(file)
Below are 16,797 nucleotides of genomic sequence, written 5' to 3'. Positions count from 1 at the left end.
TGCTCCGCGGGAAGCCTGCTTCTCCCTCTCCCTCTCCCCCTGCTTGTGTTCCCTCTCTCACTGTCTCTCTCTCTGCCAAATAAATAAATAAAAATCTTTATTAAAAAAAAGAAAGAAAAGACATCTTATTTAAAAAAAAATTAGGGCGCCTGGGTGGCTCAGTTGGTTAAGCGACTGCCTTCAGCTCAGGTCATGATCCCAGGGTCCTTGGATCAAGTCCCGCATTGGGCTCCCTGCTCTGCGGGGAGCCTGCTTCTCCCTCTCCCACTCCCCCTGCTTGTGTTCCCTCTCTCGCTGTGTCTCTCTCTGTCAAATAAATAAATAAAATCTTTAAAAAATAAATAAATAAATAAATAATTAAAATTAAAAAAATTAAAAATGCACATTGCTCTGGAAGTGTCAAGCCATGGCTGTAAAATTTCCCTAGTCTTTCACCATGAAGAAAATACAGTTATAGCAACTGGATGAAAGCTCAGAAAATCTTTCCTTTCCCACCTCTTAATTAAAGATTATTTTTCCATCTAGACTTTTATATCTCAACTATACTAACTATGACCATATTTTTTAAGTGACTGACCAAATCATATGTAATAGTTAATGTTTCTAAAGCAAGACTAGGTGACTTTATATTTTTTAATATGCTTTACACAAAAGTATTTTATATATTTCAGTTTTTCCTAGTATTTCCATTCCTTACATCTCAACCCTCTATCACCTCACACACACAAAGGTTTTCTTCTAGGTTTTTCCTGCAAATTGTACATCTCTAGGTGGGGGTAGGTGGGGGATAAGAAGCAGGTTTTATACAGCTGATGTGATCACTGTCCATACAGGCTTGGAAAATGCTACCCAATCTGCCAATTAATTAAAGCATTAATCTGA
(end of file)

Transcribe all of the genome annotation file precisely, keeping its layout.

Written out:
Below are 16,797 nucleotides of genomic sequence, written 5' to 3'. Positions count from 1 at the left end.
TGCTCCGCGGGAAGCCTGCTTCTCCCTCTCCCTCTCCCCCTGCTTGTGTTCCCTCTCTCACTGTCTCTCTCTCTGCCAAATAAATAAATAAAAATCTTTATTAAAAAAAAGAAAGAAAAGACATCTTATTTAAAAAAAAATTAGGGCGCCTGGGTGGCTCAGTTGGTTAAGCGACTGCCTTCAGCTCAGGTCATGATCCCAGGGTCCTTGGATCAAGTCCCGCATTGGGCTCCCTGCTCTGCGGGGAGCCTGCTTCTCCCTCTCCCACTCCCCCTGCTTGTGTTCCCTCTCTCGCTGTGTCTCTCTCTGTCAAATAAATAAATAAAATCTTTAAAAAATAAATAAATAAATAAATAATTAAAATTAAAAAAATTAAAAATGCACATTGCTCTGGAAGTGTCAAGCCATGGCTGTAAAATTTCCCTAGTCTTTCACCATGAAGAAAATACAGTTATAGCAACTGGATGAAAGCTCAGAAAATCTTTCCTTTCCCACCTCTTAATTAAAGATTATTTTTCCATCTAGACTTTTATATCTCAACTATACTAACTATGACCATATTTTTTAAGTGACTGACCAAATCATATGTAATAGTTAATGTTTCTAAAGCAAGACTAGGTGACTTTATATTTTTTAATATGCTTTACACAAAAGTATTTTATATATTTCAGTTTTTCCTAGTATTTCCATTCCTTACATCTCAACCCTCTATCACCTCACACACACAAAGGTTTTCTTCTAGGTTTTTCCTGCAAATTGTACATCTCTAGGTGGGGGTAGGTGGGGGATAAGAAGCAGGTTTTATACAGCTGATGTGATCACTGTCCATACAGGCTTGGAAAATGCTACCCAATCTGCCAATTAATTAAAGCATTAATCTGA